Küchler classified this ecoregion as grama-buffalo grass... More »
Northern California coastal forestsLast Updated on 2014-03-04 16:26:53
The Northern California coastal forests ecoregion consists of two disjunctive geographic units in Northern California: (1) a smaller unit in the Santa Cruz and Montara Mountains and (2) the larger unit from Marin County, California to the Oregon border. These forests are classified as an element of the Temperate Coniferous Forests biome. There is moderate faunal diversity as exemplified by occurrence of 347 vertebrate taxa.
The Northern California coastal forests are largely defined by two features, the persistent moist environments provided by winter Pacific storms and coastal fog in the summer, and the distribution of the Coast Redwood (Sequoia sempervirens). Redwoods range from central California to the Oregon border, and are typically found within 65 kilometers of the coast. Redwood groves are patchily distributed among a variety of natural communities found within this... More »
EcoregionLast Updated on 2014-02-20 14:19:20An ecoregion is a relatively large unit of land or ocean that contains geographically distinct assemblage of natural communities with boundaries that approximate the original extent of natural communities prior to major land use change. Ecoregions:
share a large majority of their species and ecological dynamics;
share similar environmental conditions, and;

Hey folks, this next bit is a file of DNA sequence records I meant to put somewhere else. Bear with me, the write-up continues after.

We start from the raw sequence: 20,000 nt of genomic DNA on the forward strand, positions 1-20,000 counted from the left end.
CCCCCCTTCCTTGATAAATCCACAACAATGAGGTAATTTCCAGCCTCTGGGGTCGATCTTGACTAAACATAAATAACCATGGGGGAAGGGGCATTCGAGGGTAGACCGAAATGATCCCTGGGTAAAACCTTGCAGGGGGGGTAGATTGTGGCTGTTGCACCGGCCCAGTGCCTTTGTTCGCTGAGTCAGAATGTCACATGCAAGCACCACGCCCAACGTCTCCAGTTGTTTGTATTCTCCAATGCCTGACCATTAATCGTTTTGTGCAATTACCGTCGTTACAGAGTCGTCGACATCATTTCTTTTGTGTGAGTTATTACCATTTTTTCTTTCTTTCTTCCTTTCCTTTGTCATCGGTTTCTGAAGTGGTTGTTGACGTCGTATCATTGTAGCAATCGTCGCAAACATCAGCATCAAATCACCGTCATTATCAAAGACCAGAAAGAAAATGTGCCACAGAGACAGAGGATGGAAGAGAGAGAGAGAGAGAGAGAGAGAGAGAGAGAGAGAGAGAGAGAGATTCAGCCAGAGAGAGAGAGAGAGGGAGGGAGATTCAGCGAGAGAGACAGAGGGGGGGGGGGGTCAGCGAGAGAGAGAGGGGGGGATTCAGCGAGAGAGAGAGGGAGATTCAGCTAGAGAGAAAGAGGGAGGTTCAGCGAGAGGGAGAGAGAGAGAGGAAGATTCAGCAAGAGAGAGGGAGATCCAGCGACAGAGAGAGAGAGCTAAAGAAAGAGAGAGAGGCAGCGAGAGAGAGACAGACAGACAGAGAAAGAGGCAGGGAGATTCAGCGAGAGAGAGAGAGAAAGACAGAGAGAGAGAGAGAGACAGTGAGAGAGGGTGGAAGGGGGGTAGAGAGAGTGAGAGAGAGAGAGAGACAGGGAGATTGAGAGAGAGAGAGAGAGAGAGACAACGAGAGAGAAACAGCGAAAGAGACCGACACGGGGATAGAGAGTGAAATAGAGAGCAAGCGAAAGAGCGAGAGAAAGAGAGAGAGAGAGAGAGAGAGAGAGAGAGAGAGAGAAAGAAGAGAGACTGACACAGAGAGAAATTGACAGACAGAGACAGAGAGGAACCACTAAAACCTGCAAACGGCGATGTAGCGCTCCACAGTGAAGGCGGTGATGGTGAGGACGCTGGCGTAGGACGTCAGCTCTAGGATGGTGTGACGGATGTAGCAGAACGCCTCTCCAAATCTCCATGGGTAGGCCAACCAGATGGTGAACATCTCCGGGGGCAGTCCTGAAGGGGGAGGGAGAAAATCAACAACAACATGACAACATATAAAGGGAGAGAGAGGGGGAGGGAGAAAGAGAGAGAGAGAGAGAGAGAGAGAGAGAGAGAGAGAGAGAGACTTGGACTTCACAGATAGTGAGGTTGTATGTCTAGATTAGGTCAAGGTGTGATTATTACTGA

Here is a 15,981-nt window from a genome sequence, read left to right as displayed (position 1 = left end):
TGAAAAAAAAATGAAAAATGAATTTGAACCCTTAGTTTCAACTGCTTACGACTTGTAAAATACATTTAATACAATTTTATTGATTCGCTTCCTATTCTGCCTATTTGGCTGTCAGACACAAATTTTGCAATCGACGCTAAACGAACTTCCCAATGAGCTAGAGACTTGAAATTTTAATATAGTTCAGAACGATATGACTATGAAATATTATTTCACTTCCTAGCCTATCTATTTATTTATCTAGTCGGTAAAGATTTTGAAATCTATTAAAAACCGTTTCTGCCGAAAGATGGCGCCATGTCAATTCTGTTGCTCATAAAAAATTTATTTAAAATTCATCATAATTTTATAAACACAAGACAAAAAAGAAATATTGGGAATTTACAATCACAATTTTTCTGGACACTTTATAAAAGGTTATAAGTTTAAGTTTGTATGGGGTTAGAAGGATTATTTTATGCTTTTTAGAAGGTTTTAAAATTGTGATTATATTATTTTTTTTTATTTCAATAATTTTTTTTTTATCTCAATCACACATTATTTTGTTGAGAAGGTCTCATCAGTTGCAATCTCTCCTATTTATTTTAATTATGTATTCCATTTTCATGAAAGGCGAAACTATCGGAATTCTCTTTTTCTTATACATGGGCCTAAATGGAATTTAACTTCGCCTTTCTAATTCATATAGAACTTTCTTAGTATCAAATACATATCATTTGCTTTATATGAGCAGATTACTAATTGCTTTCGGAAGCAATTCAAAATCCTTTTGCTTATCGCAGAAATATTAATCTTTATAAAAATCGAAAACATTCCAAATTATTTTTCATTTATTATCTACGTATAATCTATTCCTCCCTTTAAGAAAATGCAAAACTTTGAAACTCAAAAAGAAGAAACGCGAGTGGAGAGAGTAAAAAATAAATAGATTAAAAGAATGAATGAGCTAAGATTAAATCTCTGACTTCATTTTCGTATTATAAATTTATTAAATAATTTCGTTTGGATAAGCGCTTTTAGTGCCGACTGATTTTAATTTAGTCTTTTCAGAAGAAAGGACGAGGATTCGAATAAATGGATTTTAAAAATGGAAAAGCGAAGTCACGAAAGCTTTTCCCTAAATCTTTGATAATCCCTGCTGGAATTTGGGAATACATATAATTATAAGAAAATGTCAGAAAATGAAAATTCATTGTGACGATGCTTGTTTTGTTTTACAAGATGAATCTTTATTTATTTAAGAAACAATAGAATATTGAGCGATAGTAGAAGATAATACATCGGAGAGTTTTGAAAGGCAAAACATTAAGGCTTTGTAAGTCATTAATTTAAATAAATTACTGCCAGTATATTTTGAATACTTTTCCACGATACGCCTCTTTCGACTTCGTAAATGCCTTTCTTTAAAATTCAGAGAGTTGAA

interact ecologically in ways that are critical for their long-term persistence.
The motivation for the ecoregion classification system is that scarce resources and dwindling time force conservationists to target their actions to stem the loss of biodiversity — a pragmatic approach, given the highly uneven distribution of species and threats. Unfortunately, the ability to focus strategically is hindered by the absence of a global biodiversity map with sufficient biogeographic resolution to accurately reflect the complex... More »
Southland temperate forestsLast Updated on 2014-02-20 13:10:50The Southland temperate forests ecoregion covers the southeastern tip of New Zealand's South Island; however, much of the Southland region is modified and large areas are intensively farmed. Nevertheless, there are still significant coastal wetlands and upland areas of beech forest and tussock grasslands. The Eyre Mountains support distinctive local endemic plant species and the Catlins National Park contains an outstanding range of habitats, ranging from coastal habitat to alpine bogs.
The region entered a biodiversity downturn with advent of the Maori peoples, who significantly deforested this ecoregion; moreover, the destruction expanded with advent of Europeans and introduction of lanrge scale domesticated livestock grazing. A number of protected areas are found in the region, but lowland and grassland communities are underrepresented in conservation reserves; moreover,... More »